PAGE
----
Jeremy Corbyn accused of lying to voters after claiming plan to scrap marriage tax allowance not a tax hike


JEREMY Corbyn was accused of lying to voters today after claiming his plans to scrap the marriage tax allowance was not a tax hike.

In another car crash interview the Labour leader again insisted that only the top 5 per cent of earners will pay more tax under his hard-left agenda to raise 83 billion a year.

Jeremy Corbyn has claimed he won’t be raising taxes

But up to 4.2 million married couples face losing 250 a-year from Mr Corbyns pledge to scrap the marriage tax allowance if he wins power in next weeks election.

Grilled about the policy on the Ridge on Sunday show on Sky News today, Mr Corbyn claimed: Were not raising tax.

He insisted: Its not a tax rise, there are no tax rises for 95 per cent of the population.

But the leftie leader then appeared to accept the move would hike tax as he defended his policy to remove the married tax allowance because it would bring about equality with couples who arent married.

Mr Corbyn added: That is 250 for a married couple at the moment which doesnt give the same advantage to an unmarried couple.

Senior Tory Mark Francois fumed: Jeremy Corbyn insists no-one earning under 80K will pay more tax under Labour – unless of course youre married, in which case you lose that allowance, so of course you do.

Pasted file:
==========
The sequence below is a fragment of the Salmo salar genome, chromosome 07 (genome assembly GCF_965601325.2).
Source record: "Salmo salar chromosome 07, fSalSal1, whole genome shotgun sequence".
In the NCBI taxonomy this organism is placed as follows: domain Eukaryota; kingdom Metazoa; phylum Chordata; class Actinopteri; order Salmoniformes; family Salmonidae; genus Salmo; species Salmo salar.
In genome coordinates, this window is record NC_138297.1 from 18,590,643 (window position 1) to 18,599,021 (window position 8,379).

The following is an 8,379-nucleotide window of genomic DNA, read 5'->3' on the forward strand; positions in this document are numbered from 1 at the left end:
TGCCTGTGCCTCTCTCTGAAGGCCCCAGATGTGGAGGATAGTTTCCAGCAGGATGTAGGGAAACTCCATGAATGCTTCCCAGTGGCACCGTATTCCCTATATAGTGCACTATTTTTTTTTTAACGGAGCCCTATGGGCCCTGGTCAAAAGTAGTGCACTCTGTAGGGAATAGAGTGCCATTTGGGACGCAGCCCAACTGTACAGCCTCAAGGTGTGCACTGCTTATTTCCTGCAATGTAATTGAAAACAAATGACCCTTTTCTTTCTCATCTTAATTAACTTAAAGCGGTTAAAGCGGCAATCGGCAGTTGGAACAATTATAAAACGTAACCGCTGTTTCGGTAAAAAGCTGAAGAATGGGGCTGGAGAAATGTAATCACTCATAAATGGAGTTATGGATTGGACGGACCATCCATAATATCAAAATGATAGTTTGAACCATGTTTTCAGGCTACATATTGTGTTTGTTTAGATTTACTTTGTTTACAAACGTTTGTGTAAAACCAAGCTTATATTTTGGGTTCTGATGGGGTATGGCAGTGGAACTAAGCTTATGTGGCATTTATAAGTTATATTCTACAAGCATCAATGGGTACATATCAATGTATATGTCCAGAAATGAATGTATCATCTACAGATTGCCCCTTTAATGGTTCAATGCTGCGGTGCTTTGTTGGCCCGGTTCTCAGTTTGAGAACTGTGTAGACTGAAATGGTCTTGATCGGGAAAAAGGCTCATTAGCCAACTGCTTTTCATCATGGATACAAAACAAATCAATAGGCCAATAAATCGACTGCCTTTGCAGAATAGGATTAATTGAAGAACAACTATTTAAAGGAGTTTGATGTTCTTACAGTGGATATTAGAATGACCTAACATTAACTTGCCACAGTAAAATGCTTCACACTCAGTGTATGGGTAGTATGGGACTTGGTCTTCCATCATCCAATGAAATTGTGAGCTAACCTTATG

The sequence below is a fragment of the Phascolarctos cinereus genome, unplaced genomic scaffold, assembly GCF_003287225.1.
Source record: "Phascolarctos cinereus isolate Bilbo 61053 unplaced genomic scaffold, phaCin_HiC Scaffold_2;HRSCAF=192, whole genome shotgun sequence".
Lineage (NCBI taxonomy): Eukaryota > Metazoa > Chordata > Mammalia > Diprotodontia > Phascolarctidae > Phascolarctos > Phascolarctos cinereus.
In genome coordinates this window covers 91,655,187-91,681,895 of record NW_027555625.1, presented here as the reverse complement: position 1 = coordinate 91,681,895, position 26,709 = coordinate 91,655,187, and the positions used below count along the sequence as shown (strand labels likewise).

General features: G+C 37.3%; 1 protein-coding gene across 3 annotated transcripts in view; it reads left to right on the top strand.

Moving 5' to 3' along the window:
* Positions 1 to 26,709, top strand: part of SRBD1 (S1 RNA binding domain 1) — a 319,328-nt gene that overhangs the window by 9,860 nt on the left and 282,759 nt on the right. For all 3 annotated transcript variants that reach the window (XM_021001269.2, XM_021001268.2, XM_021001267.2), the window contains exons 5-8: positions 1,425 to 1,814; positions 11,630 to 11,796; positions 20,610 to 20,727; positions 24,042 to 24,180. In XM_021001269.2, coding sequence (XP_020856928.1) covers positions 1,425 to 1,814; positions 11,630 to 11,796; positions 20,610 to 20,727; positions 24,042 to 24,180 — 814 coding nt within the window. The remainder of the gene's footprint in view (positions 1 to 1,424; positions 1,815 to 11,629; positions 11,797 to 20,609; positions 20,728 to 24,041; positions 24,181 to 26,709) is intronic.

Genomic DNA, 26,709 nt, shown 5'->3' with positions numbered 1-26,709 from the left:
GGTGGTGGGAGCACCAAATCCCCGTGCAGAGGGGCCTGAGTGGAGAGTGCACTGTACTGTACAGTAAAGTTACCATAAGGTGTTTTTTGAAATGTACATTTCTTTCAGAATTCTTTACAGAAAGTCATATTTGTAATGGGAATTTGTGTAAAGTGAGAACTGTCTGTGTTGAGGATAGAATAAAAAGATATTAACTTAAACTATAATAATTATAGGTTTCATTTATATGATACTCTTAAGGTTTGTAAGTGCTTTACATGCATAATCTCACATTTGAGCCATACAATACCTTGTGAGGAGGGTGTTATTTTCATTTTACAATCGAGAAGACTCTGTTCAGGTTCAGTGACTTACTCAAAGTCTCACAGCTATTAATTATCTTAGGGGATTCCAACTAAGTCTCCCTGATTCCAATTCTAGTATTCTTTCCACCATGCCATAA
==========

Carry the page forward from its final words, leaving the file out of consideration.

It looks like hes been taking maths lessons from Diane Abbott again.

Its blatantly misleading stuff like this which has persuaded even numerous Labour MPs to warn that Jeremy Corbyn isnt fit to be Prime Minister.

The marriage tax allowance allows married couples and those in civil partnerships to transfer up to 1,250 of their personal allowance to their partner – allowing them to save up to 250 per year.

The tax break is currently claimed by about 1.8 million couples but official figures suggest around 4.2 million are eligible.

Millions of Brits also face being clobbered by plans to close the 2,000 tax free allowance on dividends and the 12,000 tax free allowance on capital gains.